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There Is No Constitutional Obligation to Listen to Speeches

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Benjamin-Netanyahu_2058844b

Imagine Alan Dershowitz wrote an op-ed demanding that every last Democrat attend Benjamin Netanyahu’s speech before Congress.  Now imagine that it’s even dumber than you expected.  Not easy, I know.  Amazingly, you’re still underestimating how dumb it is:

As a liberal Democrat who twice campaigned for President Barack Obama

One line in and virtually any chance of a decent argument is gone. He doesn’t even have the decency to throw in an apocryphal cocktail party.

I am appalled that some Democratic members of Congress are planning to boycott the speech of Israeli Prime Minister Benjamin Netanyahu on March 3 to a joint session of Congress. At bottom, this controversy is not mainly about protocol and politics—it is about the constitutional system of checks and balances and the separation of powers.

Right — it’s not about Dershowitz’s substantive belief in the near-infallibility of the Israeli state. It’s about neutral principles of constitutional law. That sounds plausible!

Under the Constitution, the executive and legislative branches share responsibility for making and implementing important foreign-policy decisions. Congress has a critical role to play in scrutinizing the decisions of the president when these decisions involve national security, relationships with allies and the threat of nuclear proliferation.

It’s nice that Dershowitz is taking advantage of his emeritus status to re-read some junior high civics textbooks. Alas, none of these trusims bears the slightest relevance to the question of whether members of Congress are obligated to attend the speech of a public official they believe is trying to undermine American foreign policy.

Congress has every right to invite, even over the president’s strong objection, any world leader or international expert who can assist its members in formulating appropriate responses to the current deal being considered with Iran regarding its nuclear-weapons program.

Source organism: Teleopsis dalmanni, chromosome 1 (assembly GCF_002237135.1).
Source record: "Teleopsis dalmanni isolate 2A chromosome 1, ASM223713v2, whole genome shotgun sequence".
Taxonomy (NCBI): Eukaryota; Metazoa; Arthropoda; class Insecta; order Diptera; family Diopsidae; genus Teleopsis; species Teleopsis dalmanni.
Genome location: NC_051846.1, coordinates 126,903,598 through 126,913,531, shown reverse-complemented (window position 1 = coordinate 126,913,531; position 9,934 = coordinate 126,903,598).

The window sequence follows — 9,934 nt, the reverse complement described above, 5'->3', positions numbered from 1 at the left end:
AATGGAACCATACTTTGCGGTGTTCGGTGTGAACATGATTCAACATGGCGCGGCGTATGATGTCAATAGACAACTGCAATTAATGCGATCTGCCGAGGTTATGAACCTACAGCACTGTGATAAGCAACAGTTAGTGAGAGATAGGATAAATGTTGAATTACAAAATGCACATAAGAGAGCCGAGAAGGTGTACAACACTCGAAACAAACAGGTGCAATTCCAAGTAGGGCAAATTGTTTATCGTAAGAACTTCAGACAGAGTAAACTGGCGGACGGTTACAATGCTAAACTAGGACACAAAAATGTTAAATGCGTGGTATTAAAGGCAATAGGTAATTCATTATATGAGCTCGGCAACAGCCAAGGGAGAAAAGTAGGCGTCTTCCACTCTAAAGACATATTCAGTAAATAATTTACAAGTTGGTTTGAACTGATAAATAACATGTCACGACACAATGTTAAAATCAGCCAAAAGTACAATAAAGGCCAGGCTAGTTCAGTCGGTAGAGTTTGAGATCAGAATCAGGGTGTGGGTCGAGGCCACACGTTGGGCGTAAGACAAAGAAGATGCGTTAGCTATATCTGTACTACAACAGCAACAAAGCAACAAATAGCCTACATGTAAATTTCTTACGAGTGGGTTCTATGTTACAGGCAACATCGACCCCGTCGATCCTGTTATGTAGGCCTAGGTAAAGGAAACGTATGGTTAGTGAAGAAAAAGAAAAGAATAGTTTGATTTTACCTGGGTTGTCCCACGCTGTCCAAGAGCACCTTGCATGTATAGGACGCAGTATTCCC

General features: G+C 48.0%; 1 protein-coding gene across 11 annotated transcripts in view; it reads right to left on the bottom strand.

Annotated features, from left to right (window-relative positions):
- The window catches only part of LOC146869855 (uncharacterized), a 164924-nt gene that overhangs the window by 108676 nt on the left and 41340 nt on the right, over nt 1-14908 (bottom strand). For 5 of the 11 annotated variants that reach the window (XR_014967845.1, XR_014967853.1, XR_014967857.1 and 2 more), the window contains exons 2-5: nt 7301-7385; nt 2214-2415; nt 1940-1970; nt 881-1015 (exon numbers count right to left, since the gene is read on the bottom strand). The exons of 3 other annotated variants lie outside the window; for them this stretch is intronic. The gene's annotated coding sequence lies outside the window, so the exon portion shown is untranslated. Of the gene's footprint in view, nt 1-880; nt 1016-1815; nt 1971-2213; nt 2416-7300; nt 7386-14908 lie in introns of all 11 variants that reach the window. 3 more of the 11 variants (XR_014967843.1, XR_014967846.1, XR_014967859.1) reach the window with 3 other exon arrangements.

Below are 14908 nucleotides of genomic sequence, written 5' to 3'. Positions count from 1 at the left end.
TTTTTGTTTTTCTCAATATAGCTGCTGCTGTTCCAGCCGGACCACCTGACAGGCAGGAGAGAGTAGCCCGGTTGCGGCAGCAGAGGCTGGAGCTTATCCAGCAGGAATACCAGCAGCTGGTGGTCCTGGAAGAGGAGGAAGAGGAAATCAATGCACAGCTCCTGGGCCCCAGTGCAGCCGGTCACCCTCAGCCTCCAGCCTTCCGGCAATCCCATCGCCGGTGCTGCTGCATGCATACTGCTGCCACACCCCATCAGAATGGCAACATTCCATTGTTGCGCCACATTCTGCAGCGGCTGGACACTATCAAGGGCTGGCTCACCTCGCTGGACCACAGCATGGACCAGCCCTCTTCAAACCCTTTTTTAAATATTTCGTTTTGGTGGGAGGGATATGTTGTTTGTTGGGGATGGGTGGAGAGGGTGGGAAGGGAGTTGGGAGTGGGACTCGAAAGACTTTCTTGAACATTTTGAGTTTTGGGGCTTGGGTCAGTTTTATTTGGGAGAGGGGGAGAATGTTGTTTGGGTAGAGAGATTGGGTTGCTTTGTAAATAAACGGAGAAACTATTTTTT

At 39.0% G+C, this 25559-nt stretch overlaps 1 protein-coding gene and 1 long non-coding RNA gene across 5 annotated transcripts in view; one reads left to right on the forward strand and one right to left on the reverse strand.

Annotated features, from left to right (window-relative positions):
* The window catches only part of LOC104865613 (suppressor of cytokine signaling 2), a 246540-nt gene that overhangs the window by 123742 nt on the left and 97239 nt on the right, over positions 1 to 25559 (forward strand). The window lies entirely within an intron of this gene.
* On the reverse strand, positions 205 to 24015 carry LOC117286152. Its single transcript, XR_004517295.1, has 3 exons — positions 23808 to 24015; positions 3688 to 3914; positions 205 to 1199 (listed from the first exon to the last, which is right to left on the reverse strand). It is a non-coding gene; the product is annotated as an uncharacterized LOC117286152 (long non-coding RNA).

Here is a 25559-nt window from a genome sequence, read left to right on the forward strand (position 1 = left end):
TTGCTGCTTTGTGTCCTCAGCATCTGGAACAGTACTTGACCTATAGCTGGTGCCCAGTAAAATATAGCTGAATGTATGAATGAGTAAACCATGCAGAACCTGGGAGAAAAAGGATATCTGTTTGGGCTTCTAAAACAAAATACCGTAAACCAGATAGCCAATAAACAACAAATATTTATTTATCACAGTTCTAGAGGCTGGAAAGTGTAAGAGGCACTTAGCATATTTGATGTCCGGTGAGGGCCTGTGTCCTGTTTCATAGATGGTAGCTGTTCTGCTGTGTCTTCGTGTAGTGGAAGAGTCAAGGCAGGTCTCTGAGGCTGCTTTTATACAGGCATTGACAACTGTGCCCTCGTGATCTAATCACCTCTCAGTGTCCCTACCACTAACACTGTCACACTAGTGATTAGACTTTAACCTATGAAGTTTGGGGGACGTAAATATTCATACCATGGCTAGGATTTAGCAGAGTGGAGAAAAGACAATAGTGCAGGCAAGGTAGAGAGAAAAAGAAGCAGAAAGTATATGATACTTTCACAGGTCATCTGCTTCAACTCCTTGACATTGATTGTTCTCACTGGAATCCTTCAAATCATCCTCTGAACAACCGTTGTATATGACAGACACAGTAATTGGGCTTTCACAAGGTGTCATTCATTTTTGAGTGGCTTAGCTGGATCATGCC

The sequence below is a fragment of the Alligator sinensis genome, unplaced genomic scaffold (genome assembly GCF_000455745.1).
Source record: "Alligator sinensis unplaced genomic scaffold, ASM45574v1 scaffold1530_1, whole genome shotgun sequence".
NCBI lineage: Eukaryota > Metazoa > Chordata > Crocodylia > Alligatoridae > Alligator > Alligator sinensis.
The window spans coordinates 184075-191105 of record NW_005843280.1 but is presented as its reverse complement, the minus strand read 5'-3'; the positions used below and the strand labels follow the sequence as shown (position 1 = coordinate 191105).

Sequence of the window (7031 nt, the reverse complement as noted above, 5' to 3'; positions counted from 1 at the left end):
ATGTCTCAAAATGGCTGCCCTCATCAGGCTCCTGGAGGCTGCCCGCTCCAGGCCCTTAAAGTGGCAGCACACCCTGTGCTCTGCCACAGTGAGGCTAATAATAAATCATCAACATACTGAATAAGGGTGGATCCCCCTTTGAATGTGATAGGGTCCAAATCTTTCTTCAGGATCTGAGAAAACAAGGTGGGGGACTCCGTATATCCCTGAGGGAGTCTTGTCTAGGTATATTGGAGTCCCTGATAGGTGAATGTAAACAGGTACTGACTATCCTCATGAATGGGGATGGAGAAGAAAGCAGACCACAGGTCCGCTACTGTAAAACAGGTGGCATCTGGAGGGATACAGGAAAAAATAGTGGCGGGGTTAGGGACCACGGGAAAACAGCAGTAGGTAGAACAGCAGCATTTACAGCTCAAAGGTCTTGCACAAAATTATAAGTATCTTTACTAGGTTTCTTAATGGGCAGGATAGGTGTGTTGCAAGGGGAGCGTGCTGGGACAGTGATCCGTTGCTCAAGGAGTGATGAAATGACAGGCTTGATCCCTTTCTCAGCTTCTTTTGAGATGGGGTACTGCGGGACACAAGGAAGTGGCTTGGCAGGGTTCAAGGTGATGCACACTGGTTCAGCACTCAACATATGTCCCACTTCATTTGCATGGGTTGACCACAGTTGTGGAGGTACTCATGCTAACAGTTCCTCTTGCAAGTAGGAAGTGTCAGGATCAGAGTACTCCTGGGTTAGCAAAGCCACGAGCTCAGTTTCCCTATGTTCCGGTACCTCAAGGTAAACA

Are we going to get to points that are actually in any dispute at some point?

Indeed, it is the responsibility of every member of Congress to listen to Prime Minister Netanyahu

Finally! Alas, once we leave banality we leave defensibility.

What the president objects to is not that Mr. Netanyahu will speak to Congress, but the content of what he intends to say. This constitutes a direct intrusion on the power of Congress and on the constitutional separation of powers.

Not only should all members of Congress attend Mr. Netanyahu’s speech, but President Obama—as a constitutional scholar—should urge members of Congress to do their constitutional duty of listening to opposing views in order to check and balance the policies of the administration.

This is absolutely insane. Congress has the authority to invite speakers. Individual members of Congress can support the choice of speaker and the content of the speaker’s message. The president can object to the choice of speaker and the content of the speaker’s message. Individual members of Congress can object to the choice of speaker and the content of the speakers message, and express this view by not attending. Members of Congress have no explicit or implicit constitutional “obligation” to listen to any particular speaker. There is absolutely no “intrusion” on congressional (or presidential) powers going on here. There are public officials expressing opposing views.

By the way, if members of Congress has an obligation to “listen to opposing views,” does Congress also have an obligation to invite a political leader who is critical of Israeli policy? All previous evidence suggests Dershowitz will forget his “principle” that all views must be presented within a given forum as soon as the alternative view differs from his.

Fortunately — after reiterating his banal and irrelevant assertions that Congress has authority over some aspects of foreign policy — Dershowitz can’t even get through the op-ed without making it clear that he doesn’t believe his own bullshit:

One should walk out on tyrants, bigots and radical extremists, as the United States did when Iran’s Mahmoud Ahmadinejad denied the Holocaust and called for Israel’s destruction at the United Nations.

So one has a solemn obligation to listen to a foreign leader’s views unless Alan Dershowitz finds them particularly objectionable. This is, in its own way, a kind of “principle,” but it has nothing to do with free speech or checks and balances or the separation of powers.

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